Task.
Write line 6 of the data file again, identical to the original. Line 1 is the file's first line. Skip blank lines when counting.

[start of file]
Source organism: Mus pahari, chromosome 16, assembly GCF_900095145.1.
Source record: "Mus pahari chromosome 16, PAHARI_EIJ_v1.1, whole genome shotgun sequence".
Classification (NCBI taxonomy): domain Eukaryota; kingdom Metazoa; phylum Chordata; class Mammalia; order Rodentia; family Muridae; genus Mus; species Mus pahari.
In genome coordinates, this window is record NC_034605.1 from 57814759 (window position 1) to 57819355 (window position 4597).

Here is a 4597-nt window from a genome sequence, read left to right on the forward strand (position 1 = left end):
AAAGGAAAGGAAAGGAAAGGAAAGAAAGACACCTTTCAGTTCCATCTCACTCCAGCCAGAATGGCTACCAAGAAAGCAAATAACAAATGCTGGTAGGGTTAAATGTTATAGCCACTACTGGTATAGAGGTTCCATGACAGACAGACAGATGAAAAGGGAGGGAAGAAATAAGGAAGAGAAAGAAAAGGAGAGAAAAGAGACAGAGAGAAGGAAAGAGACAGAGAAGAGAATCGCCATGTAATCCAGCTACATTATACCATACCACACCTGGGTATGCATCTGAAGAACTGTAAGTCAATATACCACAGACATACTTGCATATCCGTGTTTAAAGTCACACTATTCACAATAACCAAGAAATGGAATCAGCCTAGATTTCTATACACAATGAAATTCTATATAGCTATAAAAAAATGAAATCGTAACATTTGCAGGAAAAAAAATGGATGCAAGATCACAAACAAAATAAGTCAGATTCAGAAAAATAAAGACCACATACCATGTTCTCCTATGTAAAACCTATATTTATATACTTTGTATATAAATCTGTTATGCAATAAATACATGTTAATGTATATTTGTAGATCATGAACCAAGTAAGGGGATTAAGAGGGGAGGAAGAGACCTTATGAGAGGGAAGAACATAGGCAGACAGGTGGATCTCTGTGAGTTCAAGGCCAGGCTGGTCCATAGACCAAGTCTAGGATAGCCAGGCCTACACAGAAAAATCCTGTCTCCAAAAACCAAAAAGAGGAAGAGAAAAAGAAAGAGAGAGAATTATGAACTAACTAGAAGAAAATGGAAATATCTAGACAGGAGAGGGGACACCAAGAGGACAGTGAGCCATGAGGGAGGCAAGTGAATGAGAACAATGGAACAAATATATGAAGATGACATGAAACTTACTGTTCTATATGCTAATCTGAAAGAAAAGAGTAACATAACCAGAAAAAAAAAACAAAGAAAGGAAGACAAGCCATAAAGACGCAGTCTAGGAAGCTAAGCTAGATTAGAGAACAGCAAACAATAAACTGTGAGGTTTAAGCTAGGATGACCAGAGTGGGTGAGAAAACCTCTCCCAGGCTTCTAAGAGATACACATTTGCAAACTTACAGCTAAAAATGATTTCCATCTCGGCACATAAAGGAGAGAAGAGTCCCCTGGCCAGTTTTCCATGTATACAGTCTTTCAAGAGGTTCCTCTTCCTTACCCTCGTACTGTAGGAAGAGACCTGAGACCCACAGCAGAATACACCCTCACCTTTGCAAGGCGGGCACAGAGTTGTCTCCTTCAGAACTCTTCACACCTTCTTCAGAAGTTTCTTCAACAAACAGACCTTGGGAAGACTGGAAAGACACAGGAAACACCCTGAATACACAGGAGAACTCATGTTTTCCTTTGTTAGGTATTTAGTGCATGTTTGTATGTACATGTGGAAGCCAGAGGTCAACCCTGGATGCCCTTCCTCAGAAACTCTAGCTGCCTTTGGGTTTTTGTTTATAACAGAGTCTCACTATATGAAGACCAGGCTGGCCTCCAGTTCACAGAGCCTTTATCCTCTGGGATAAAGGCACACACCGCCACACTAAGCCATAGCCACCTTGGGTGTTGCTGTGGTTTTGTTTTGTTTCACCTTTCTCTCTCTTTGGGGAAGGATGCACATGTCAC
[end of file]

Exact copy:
AAAGGAAAGGAAAGGAAAGGAAAGAAAGACACCTTTCAGTTCCATCTCACTCCAGCCAGAATGGCTACCAAGAAAGCAAATAACAAATGCTGGTAGGGTTAAATGTTATAGCCACTACTGGTATAGAGGTTCCATGACAGACAGACAGATGAAAAGGGAGGGAAGAAATAAGGAAGAGAAAGAAAAGGAGAGAAAAGAGACAGAGAGAAGGAAAGAGACAGAGAAGAGAATCGCCATGTAATCCAGCTACATTATACCATACCACACCTGGGTATGCATCTGAAGAACTGTAAGTCAATATACCACAGACATACTTGCATATCCGTGTTTAAAGTCACACTATTCACAATAACCAAGAAATGGAATCAGCCTAGATTTCTATACACAATGAAATTCTATATAGCTATAAAAAAATGAAATCGTAACATTTGCAGGAAAAAAAATGGATGCAAGATCACAAACAAAATAAGTCAGATTCAGAAAAATAAAGACCACATACCATGTTCTCCTATGTAAAACCTATATTTATATACTTTGTATATAAATCTGTTATGCAATAAATACATGTTAATGTATATTTGTAGATCATGAACCAAGTAAGGGGATTAAGAGGGGAGGAAGAGACCTTATGAGAGGGAAGAACATAGGCAGACAGGTGGATCTCTGTGAGTTCAAGGCCAGGCTGGTCCATAGACCAAGTCTAGGATAGCCAGGCCTACACAGAAAAATCCTGTCTCCAAAAACCAAAAAGAGGAAGAGAAAAAGAAAGAGAGAGAATTATGAACTAACTAGAAGAAAATGGAAATATCTAGACAGGAGAGGGGACACCAAGAGGACAGTGAGCCATGAGGGAGGCAAGTGAATGAGAACAATGGAACAAATATATGAAGATGACATGAAACTTACTGTTCTATATGCTAATCTGAAAGAAAAGAGTAACATAACCAGAAAAAAAAAACAAAGAAAGGAAGACAAGCCATAAAGACGCAGTCTAGGAAGCTAAGCTAGATTAGAGAACAGCAAACAATAAACTGTGAGGTTTAAGCTAGGATGACCAGAGTGGGTGAGAAAACCTCTCCCAGGCTTCTAAGAGATACACATTTGCAAACTTACAGCTAAAAATGATTTCCATCTCGGCACATAAAGGAGAGAAGAGTCCCCTGGCCAGTTTTCCATGTATACAGTCTTTCAAGAGGTTCCTCTTCCTTACCCTCGTACTGTAGGAAGAGACCTGAGACCCACAGCAGAATACACCCTCACCTTTGCAAGGCGGGCACAGAGTTGTCTCCTTCAGAACTCTTCACACCTTCTTCAGAAGTTTCTTCAACAAACAGACCTTGGGAAGACTGGAAAGACACAGGAAACACCCTGAATACACAGGAGAACTCATGTTTTCCTTTGTTAGGTATTTAGTGCATGTTTGTATGTACATGTGGAAGCCAGAGGTCAACCCTGGATGCCCTTCCTCAGAAACTCTAGCTGCCTTTGGGTTTTTGTTTATAACAGAGTCTCACTATATGAAGACCAGGCTGGCCTCCAGTTCACAGAGCCTTTATCCTCTGGGATAAAGGCACACACCGCCACACTAAGCCATAGCCACCTTGGGTGTTGCTGTGGTTTTGTTTTGTTTCACCTTTCTCTCTCTTTGGGGAAGGATGCACATGTCAC